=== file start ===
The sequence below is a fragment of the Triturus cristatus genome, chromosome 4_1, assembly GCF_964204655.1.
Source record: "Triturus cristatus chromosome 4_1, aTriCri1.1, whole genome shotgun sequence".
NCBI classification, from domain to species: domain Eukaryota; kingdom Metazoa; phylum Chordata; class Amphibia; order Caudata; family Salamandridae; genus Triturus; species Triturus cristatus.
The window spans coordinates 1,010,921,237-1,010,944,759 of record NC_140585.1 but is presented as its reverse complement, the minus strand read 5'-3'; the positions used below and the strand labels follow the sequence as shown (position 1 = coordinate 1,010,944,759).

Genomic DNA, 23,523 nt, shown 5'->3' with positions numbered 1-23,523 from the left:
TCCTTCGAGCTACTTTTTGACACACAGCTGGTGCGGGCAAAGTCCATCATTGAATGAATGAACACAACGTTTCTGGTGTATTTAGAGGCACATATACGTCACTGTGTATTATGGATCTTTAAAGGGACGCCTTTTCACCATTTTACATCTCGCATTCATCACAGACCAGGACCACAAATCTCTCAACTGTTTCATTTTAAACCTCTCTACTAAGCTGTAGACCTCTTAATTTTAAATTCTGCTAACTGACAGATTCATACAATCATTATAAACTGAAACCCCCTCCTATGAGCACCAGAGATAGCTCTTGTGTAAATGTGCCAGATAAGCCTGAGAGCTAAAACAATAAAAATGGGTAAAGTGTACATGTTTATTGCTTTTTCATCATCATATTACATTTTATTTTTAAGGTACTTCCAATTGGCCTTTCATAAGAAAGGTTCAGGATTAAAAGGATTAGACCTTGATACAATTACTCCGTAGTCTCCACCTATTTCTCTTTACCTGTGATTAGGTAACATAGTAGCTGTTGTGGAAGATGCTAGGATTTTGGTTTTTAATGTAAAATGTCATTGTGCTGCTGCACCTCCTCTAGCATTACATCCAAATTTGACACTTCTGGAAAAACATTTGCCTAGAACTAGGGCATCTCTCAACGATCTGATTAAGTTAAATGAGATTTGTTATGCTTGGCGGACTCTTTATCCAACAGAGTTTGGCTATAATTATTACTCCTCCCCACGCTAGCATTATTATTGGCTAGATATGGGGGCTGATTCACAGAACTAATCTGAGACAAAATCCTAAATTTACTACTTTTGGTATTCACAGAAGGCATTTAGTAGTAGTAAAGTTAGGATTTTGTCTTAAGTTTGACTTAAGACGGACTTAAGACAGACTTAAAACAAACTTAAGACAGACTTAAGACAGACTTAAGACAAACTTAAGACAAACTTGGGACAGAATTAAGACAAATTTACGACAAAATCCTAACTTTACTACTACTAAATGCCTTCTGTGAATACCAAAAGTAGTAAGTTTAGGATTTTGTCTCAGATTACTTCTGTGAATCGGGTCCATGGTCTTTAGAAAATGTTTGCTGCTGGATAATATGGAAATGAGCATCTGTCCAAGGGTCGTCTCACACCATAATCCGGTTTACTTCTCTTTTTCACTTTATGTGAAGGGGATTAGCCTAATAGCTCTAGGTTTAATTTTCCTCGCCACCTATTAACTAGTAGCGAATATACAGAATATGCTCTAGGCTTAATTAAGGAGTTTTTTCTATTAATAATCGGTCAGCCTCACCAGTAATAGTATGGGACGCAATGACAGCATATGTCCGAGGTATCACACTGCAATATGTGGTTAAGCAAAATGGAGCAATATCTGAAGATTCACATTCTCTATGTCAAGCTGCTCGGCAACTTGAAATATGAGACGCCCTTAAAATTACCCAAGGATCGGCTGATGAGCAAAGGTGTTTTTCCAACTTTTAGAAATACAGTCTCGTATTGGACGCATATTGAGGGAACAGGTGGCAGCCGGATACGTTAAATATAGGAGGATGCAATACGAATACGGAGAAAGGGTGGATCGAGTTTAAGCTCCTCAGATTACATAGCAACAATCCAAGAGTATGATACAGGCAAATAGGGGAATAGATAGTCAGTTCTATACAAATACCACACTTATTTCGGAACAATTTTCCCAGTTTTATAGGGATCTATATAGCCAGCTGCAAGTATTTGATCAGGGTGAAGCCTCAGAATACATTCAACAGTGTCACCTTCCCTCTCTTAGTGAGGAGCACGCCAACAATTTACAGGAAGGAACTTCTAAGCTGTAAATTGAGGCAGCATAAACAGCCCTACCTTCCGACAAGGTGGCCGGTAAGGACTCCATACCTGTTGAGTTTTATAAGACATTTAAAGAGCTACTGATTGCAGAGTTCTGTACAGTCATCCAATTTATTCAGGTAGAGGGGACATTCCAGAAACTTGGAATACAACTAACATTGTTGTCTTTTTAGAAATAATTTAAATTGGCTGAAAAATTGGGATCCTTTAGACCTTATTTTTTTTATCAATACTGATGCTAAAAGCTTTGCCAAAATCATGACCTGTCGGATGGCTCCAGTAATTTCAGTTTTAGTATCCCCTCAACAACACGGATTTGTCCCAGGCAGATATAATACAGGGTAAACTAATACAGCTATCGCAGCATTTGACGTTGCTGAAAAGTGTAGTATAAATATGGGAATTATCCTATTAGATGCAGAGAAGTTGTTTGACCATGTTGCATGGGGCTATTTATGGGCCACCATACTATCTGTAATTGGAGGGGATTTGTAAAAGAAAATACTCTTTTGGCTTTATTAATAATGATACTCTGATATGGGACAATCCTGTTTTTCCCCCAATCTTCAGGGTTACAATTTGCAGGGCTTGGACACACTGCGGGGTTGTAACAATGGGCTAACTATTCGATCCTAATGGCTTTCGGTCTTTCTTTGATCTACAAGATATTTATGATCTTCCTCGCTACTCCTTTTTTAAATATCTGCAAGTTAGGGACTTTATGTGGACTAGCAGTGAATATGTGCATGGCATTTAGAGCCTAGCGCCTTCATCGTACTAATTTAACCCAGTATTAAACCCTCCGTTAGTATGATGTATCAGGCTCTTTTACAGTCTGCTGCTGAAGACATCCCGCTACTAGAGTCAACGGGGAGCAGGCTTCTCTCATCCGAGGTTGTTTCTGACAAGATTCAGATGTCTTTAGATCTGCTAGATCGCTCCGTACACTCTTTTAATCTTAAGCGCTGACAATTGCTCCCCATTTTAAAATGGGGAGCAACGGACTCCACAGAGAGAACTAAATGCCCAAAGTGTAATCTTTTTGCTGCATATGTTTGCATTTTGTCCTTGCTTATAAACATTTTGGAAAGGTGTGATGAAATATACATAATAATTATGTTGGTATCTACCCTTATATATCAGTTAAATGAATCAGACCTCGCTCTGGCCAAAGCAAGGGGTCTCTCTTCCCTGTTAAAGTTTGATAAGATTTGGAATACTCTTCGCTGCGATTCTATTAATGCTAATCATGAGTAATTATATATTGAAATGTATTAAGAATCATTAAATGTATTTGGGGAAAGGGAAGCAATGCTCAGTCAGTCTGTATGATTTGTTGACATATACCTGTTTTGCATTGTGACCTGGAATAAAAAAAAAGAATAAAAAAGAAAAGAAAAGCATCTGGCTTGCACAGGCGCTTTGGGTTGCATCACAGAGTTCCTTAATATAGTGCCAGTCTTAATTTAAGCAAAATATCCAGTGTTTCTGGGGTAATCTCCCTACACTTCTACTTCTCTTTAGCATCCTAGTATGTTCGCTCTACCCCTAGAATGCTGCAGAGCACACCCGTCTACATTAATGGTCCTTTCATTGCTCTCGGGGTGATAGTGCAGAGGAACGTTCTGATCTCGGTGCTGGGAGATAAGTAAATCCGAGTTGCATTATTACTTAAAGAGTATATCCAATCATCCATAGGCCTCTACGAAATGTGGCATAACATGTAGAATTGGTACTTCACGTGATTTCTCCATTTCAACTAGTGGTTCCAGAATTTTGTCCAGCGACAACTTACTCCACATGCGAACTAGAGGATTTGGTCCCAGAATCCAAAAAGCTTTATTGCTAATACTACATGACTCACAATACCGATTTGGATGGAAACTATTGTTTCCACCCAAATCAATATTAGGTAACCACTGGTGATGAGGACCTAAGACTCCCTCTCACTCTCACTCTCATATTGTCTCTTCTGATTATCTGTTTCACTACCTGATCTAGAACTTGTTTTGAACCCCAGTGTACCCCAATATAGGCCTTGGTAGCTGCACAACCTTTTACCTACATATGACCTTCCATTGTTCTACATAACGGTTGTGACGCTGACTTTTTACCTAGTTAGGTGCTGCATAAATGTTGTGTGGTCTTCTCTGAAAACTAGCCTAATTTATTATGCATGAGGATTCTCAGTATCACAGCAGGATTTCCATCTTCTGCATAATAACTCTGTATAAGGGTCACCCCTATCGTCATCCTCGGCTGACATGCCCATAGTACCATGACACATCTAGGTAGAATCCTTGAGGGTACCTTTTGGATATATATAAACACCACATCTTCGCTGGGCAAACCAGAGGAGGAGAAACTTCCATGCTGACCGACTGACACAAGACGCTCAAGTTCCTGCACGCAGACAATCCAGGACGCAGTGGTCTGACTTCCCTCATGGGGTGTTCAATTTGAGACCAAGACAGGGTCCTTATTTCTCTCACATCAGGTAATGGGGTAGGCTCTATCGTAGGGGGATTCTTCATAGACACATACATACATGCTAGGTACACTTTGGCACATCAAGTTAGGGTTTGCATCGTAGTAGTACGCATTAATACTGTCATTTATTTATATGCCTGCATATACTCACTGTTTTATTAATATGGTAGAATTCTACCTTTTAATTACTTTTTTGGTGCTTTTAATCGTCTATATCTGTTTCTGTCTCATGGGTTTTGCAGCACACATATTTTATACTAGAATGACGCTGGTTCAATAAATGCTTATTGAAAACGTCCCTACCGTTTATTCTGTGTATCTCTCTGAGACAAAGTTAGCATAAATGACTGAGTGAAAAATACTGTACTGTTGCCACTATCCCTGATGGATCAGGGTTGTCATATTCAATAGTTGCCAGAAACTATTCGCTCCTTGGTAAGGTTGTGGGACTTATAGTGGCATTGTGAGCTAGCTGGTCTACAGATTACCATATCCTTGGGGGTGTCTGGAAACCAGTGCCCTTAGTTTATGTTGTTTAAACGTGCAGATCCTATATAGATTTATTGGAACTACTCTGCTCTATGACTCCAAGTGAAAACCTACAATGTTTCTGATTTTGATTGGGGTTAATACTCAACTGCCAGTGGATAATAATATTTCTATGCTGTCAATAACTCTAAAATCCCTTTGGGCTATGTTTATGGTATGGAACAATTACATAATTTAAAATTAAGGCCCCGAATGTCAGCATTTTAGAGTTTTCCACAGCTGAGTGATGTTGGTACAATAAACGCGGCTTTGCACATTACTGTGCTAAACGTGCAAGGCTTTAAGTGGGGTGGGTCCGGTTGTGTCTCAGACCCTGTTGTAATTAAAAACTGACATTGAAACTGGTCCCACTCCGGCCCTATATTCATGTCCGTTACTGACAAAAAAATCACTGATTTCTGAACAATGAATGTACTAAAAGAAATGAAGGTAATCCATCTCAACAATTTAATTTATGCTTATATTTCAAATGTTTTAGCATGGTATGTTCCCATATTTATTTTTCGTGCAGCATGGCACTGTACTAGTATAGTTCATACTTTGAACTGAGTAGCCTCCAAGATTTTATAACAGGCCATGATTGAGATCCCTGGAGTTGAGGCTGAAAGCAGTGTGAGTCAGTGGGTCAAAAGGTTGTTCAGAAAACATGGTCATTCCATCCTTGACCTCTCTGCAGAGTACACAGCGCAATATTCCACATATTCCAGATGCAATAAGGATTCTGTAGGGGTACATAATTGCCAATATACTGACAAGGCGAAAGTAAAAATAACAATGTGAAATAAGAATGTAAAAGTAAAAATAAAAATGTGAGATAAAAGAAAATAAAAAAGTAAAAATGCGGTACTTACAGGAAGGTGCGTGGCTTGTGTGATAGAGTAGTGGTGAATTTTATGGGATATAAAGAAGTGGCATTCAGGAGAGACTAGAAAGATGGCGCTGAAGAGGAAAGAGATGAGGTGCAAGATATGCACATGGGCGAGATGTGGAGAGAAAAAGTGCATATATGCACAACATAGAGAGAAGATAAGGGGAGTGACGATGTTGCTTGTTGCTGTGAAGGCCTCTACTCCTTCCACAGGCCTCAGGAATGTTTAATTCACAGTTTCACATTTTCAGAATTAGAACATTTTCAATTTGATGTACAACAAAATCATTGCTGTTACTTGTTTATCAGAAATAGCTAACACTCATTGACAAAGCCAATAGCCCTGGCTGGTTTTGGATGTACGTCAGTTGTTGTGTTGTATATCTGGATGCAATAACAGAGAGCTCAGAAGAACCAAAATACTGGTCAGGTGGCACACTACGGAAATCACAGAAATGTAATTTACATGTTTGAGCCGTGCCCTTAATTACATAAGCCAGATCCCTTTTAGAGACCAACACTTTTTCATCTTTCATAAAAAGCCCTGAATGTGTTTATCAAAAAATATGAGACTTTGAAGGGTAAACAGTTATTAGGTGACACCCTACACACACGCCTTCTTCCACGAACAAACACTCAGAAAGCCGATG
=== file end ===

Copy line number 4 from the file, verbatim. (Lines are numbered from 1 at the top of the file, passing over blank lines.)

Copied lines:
The window spans coordinates 1,010,921,237-1,010,944,759 of record NC_140585.1 but is presented as its reverse complement, the minus strand read 5'-3'; the positions used below and the strand labels follow the sequence as shown (position 1 = coordinate 1,010,944,759).